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Press Release 01-31-2024

Blackwell Security Services Will Pay $70,000 to Settle EEOC Religious Discrimination Lawsuit

Security Company Failed to Provide Religious Accommodation for Muslim Employee

CHICAGO – Blackwell Security Services, Inc. will pay $70,000 and provide other relief to settle a religious discrimination lawsuit filed by the U.S. Equal Employment Opportunity Commission (EEOC), the federal agency announced today.

The EEOC charged in its suit that Blackwell refused to accommodate an employee’s religious practice, needlessly forcing him to choose between his religion and his livelihood. According to the EEOC’s lawsuit, the employee, who worked as a concierge in Chicago, Illinois, is a practicing Muslim who wears a beard in observance of his religious beliefs. Soon after he was hired, he was told by a Blackwell supervisor that it was company policy that all employees be clean-shaven.

The employee requested an exemption from the policy to accommodate his religious practice. However, Blackwell told him to shave his beard or be terminated, even though accommodating his religious practice would impose no cost or operational burden on the business. To avoid losing his job, the employee complied and shaved his beard, causing him significant distress.

This alleged conduct violates Title VII of the Civil Rights Act of 1964, which prohibits discrimination based on religion and requires employers to reasonably accommodate an employee’s religious observance or practice, unless an accommodation would impose an undue hardship. The EEOC filed suit in U.S. District Court for the Northern District of Illinois (Civil Action No.1:23-cv-14110), after first attempting to reach a pre-litigation settlement through its conciliation process.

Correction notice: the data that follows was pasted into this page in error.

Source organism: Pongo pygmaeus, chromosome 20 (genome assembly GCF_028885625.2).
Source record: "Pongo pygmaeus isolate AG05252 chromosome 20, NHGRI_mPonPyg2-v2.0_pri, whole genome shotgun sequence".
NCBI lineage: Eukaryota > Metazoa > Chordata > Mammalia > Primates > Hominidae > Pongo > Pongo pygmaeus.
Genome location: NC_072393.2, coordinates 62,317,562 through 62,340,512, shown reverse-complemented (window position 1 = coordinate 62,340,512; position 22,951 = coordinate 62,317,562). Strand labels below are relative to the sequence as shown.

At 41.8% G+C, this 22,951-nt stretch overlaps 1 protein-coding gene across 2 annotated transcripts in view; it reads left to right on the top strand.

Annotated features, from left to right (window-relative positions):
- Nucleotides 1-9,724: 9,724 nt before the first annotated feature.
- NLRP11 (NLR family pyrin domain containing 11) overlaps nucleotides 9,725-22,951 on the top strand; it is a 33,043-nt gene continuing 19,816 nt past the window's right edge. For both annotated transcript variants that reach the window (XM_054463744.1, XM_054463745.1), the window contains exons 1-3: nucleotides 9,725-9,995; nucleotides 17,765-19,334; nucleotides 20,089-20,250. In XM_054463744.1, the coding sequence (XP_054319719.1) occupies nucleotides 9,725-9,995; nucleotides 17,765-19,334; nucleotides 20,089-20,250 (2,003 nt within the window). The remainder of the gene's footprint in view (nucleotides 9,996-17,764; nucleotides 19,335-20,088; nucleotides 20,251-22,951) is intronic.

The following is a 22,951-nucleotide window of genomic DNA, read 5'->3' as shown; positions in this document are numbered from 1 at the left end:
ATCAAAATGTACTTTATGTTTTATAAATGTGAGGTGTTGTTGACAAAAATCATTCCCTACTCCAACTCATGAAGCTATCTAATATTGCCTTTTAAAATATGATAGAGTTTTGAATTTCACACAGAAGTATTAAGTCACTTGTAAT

Under the consent decree resolving the lawsuit, Blackwell will pay $70,000 in compensation to the now-former employee. Blackwell will also provide training to relevant management employees on federal laws prohibiting religious discrimination and will report any additional complaints of religious discrimination to the EEOC for the decree’s duration.

“Title VII protects Americans of all religious faiths and backgrounds and requires employers to make reasonable accommodations for employees’ religious practices when doing so does not impose an undue hardship on the employer’s business,” said Gregory Gochanour, regional attorney for the EEOC’s Chicago District Office. “Here, the accommodation the employee requested—being able to wear a beard at work in observance of his faith—imposed no burden on anyone. There was no need for this employee to be forced to choose between his religion and his livelihood. Employers must ensure that they evaluate accommodation requests in a manner consistent with federal law.”

For more information on religious discrimination, please visit

The EEOC’s Chicago District Office is charged with enforcing federal employment discrimination laws in Illinois, Wisconsin, Minnesota, North Dakota, South Dakota, and Iowa. 

The EEOC advances opportunity in the workplace by enforcing federal laws prohibiting employment discrimination. More information is available at Stay connected with the latest EEOC news by subscribing to our email updates